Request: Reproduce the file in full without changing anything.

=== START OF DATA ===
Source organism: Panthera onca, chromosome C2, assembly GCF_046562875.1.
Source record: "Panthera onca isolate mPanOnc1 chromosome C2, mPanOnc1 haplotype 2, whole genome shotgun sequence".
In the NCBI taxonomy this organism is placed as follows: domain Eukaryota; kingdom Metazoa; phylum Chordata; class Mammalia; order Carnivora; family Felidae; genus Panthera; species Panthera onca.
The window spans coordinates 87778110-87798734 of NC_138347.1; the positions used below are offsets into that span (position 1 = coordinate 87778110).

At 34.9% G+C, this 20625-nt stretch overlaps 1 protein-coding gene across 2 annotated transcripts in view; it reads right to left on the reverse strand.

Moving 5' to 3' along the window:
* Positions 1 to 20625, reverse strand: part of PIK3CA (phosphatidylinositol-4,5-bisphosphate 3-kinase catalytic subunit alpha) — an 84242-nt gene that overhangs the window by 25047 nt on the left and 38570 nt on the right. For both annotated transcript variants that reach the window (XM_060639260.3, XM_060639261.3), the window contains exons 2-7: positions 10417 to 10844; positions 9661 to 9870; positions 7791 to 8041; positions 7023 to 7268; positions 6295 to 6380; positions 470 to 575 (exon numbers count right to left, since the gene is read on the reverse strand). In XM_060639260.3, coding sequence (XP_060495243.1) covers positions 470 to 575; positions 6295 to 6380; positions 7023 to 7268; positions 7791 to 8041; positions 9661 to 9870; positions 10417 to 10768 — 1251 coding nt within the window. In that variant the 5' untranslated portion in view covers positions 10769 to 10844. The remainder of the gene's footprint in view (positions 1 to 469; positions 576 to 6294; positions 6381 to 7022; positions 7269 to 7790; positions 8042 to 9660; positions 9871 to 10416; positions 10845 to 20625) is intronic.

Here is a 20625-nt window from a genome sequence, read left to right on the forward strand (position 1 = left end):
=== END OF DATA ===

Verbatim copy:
Source organism: Panthera onca, chromosome C2, assembly GCF_046562875.1.
Source record: "Panthera onca isolate mPanOnc1 chromosome C2, mPanOnc1 haplotype 2, whole genome shotgun sequence".
In the NCBI taxonomy this organism is placed as follows: domain Eukaryota; kingdom Metazoa; phylum Chordata; class Mammalia; order Carnivora; family Felidae; genus Panthera; species Panthera onca.
The window spans coordinates 87778110-87798734 of NC_138347.1; the positions used below are offsets into that span (position 1 = coordinate 87778110).

At 34.9% G+C, this 20625-nt stretch overlaps 1 protein-coding gene across 2 annotated transcripts in view; it reads right to left on the reverse strand.

Moving 5' to 3' along the window:
* Positions 1 to 20625, reverse strand: part of PIK3CA (phosphatidylinositol-4,5-bisphosphate 3-kinase catalytic subunit alpha) — an 84242-nt gene that overhangs the window by 25047 nt on the left and 38570 nt on the right. For both annotated transcript variants that reach the window (XM_060639260.3, XM_060639261.3), the window contains exons 2-7: positions 10417 to 10844; positions 9661 to 9870; positions 7791 to 8041; positions 7023 to 7268; positions 6295 to 6380; positions 470 to 575 (exon numbers count right to left, since the gene is read on the reverse strand). In XM_060639260.3, coding sequence (XP_060495243.1) covers positions 470 to 575; positions 6295 to 6380; positions 7023 to 7268; positions 7791 to 8041; positions 9661 to 9870; positions 10417 to 10768 — 1251 coding nt within the window. In that variant the 5' untranslated portion in view covers positions 10769 to 10844. The remainder of the gene's footprint in view (positions 1 to 469; positions 576 to 6294; positions 6381 to 7022; positions 7269 to 7790; positions 8042 to 9660; positions 9871 to 10416; positions 10845 to 20625) is intronic.

Here is a 20625-nt window from a genome sequence, read left to right on the forward strand (position 1 = left end):